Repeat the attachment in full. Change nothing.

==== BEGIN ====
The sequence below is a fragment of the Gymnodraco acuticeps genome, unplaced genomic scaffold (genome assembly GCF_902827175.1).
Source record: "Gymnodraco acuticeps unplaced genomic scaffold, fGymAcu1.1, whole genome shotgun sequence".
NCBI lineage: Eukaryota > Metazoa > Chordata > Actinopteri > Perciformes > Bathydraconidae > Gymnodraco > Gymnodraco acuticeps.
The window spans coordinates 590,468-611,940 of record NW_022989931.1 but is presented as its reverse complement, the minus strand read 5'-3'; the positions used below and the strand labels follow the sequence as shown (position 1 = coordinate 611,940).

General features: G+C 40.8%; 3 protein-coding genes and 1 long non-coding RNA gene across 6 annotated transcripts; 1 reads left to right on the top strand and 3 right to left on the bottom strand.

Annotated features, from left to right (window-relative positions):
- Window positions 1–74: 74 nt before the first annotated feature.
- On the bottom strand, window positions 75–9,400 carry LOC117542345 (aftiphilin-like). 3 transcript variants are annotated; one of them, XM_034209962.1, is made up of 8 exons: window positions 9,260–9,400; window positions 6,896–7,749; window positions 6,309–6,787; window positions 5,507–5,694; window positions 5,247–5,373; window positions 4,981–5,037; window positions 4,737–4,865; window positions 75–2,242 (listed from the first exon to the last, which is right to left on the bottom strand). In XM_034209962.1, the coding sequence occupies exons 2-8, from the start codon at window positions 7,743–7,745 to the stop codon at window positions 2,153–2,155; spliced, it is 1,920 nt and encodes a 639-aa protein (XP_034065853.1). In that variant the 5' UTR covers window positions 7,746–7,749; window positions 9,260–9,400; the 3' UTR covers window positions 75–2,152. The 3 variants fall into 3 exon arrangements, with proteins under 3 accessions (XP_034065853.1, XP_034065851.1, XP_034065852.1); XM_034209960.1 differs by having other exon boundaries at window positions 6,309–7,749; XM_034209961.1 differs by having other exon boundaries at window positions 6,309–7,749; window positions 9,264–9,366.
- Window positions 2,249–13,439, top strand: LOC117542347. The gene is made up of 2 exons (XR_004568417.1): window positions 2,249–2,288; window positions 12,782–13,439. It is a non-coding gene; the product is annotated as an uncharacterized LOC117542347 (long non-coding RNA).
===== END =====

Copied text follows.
The sequence below is a fragment of the Gymnodraco acuticeps genome, unplaced genomic scaffold (genome assembly GCF_902827175.1).
Source record: "Gymnodraco acuticeps unplaced genomic scaffold, fGymAcu1.1, whole genome shotgun sequence".
NCBI lineage: Eukaryota > Metazoa > Chordata > Actinopteri > Perciformes > Bathydraconidae > Gymnodraco > Gymnodraco acuticeps.
The window spans coordinates 590,468-611,940 of record NW_022989931.1 but is presented as its reverse complement, the minus strand read 5'-3'; the positions used below and the strand labels follow the sequence as shown (position 1 = coordinate 611,940).

General features: G+C 40.8%; 3 protein-coding genes and 1 long non-coding RNA gene across 6 annotated transcripts; 1 reads left to right on the top strand and 3 right to left on the bottom strand.

Annotated features, from left to right (window-relative positions):
- Window positions 1–74: 74 nt before the first annotated feature.
- On the bottom strand, window positions 75–9,400 carry LOC117542345 (aftiphilin-like). 3 transcript variants are annotated; one of them, XM_034209962.1, is made up of 8 exons: window positions 9,260–9,400; window positions 6,896–7,749; window positions 6,309–6,787; window positions 5,507–5,694; window positions 5,247–5,373; window positions 4,981–5,037; window positions 4,737–4,865; window positions 75–2,242 (listed from the first exon to the last, which is right to left on the bottom strand). In XM_034209962.1, the coding sequence occupies exons 2-8, from the start codon at window positions 7,743–7,745 to the stop codon at window positions 2,153–2,155; spliced, it is 1,920 nt and encodes a 639-aa protein (XP_034065853.1). In that variant the 5' UTR covers window positions 7,746–7,749; window positions 9,260–9,400; the 3' UTR covers window positions 75–2,152. The 3 variants fall into 3 exon arrangements, with proteins under 3 accessions (XP_034065853.1, XP_034065851.1, XP_034065852.1); XM_034209960.1 differs by having other exon boundaries at window positions 6,309–7,749; XM_034209961.1 differs by having other exon boundaries at window positions 6,309–7,749; window positions 9,264–9,366.
- Window positions 2,249–13,439, top strand: LOC117542347. The gene is made up of 2 exons (XR_004568417.1): window positions 2,249–2,288; window positions 12,782–13,439. It is a non-coding gene; the product is annotated as an uncharacterized LOC117542347 (long non-coding RNA).